Do you think you'll need to dip back into PledgeMe for funding or is it rolling along OK now?
The first issue has paid for the second issue, more or less, with a little bit of input from myself. We are hoping to raise more money from the second issue but we are starting to think about going for a grant.
My vision and, I think, Amie's vision is that it's kind of a comic version of Landfall. Something that would be supported because it's reaching out to a community that doesn't really receive a lot of funding and there's an awful lot of talent in there.
It'll be a resource and a place for artists to go and be inspired.
It's certainly not hugely financially viable in the long term but it's a really interesting time to be in comics because of the whole digital revolution.
Your distribution model is quite interesting as well, with digital copies available for free and then print versions for those who want to pay for them. How is that working out?
It's a total experiment. I haven't really noticed the number of print versions being impacted by the digital version. It was always going to be the two together because me and Amie had the idea for Faction not long after I got my first iPad and the realisation was that the tablet was revolutionary from a comics point of view. It was just a paradigm-shifter.[Regarding the free copies] we thought "Look, you can pirate this thing anyway." We were only ever going to sell a certain number [of copies], especially to start with, and we wanted to get new readers so people know Faction exists. We can't build up a market unless we get that.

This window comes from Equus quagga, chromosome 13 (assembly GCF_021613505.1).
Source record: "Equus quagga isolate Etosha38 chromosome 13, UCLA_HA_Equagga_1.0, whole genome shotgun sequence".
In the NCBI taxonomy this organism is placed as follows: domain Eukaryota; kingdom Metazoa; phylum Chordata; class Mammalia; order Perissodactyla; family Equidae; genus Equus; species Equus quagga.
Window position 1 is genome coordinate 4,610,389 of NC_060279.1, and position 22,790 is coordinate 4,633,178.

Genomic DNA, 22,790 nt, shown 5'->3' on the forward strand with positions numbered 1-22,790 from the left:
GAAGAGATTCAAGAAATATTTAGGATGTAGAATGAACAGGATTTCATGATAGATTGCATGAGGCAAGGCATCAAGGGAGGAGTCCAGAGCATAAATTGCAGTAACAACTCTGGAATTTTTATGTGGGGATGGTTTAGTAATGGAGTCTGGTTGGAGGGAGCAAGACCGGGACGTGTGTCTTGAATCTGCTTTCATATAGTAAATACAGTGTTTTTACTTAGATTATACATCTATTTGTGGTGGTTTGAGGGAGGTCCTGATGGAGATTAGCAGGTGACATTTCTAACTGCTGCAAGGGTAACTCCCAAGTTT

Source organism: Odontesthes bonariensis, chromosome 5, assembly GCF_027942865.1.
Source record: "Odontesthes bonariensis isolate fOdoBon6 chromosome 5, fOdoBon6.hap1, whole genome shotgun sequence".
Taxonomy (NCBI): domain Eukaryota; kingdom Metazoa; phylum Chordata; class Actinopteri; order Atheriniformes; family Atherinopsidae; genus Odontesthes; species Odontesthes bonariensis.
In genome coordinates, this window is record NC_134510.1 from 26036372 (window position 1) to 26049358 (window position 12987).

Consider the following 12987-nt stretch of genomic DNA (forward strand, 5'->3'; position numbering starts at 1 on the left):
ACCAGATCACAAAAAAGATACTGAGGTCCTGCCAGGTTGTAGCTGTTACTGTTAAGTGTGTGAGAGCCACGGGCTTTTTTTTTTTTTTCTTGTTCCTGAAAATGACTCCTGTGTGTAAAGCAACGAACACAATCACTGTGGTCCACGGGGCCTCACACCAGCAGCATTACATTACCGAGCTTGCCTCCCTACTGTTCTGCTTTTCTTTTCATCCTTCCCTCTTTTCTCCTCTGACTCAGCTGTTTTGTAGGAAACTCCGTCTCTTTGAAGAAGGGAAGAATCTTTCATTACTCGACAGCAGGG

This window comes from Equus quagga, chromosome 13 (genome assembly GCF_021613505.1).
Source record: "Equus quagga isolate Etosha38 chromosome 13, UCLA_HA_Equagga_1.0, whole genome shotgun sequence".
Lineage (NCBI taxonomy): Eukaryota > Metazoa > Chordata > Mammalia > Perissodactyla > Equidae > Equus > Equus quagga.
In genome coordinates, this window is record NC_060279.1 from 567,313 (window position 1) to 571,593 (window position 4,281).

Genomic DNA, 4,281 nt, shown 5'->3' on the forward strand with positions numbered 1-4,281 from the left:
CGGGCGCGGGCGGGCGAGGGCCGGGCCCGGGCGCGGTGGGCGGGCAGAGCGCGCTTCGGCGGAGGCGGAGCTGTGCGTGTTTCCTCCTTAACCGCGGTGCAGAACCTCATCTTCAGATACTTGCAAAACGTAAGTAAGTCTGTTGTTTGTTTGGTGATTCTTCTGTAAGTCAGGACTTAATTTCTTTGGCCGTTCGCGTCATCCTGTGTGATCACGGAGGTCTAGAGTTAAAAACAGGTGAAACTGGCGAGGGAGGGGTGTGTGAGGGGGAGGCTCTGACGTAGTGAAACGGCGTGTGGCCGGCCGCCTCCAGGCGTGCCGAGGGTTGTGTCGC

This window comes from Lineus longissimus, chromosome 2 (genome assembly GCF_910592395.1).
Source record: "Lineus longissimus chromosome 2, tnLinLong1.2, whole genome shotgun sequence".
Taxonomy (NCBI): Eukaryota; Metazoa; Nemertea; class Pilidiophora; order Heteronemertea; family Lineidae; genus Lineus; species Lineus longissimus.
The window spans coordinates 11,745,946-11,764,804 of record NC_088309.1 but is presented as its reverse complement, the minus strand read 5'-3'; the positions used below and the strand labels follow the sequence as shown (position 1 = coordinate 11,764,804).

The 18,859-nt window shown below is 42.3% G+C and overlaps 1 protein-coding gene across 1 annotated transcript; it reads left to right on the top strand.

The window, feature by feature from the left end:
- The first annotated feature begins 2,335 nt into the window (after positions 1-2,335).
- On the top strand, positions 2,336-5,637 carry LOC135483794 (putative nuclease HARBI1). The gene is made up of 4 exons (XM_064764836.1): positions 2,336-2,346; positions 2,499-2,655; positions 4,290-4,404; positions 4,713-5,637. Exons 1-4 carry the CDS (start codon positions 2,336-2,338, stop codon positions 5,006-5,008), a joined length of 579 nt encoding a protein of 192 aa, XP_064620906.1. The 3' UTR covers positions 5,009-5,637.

Both of us felt that there's a market for both digital and print. I think this goes for coffee-table books, beautiful books as well.
I only recently made the switch to preferring reading my novels on the iPad. It was a whole lot of little things.
To me, there's no real difference. If I'm reading on the iPad I can check a word I don't know, turn the lights out and just sort of drop the iPad as I fall asleep, I can find new books on the internet. It's all just very, very pleasant.
But I would never read a coffee-table book on my tablet and when I'm reading a comic on the iPad if I really like it, if I respond to it, I'll always go and buy the print version. I want that art object, which is what a lot of comics actually are if you think about it.
This is probably familiar to you, but I find myself in a lot of conversations with people who loved comics as children. They're amazed to find out that sophisticated comics for adults do exist, and I tell them to start with Art Spiegelman's "Maus", Alan Moore's "Watchmen" and Dylan Horrocks' "Hicksville". Can you add any good beginners' titles to that list?
I tend to ask people what they like. If they say they like crime, I tell them to read "Stumptown" by Greg Rucka, or "Criminal" by Ed Brubaker.
I might also bring up New Zealand authors, one of my all-time favourites is Ant Sang's "Dharma Punks". For a lot of people it's their favourite New Zealand comic but hardly anyone's read it.
If you like weirder stuff, there's the "Frank" comics by Jim Woodring. They're really surreal, they have this dreamlike quality. For children, I've just found "Hilda and the Midnight Giant" by Luke Pearson. It's such a quirky, lovely little book.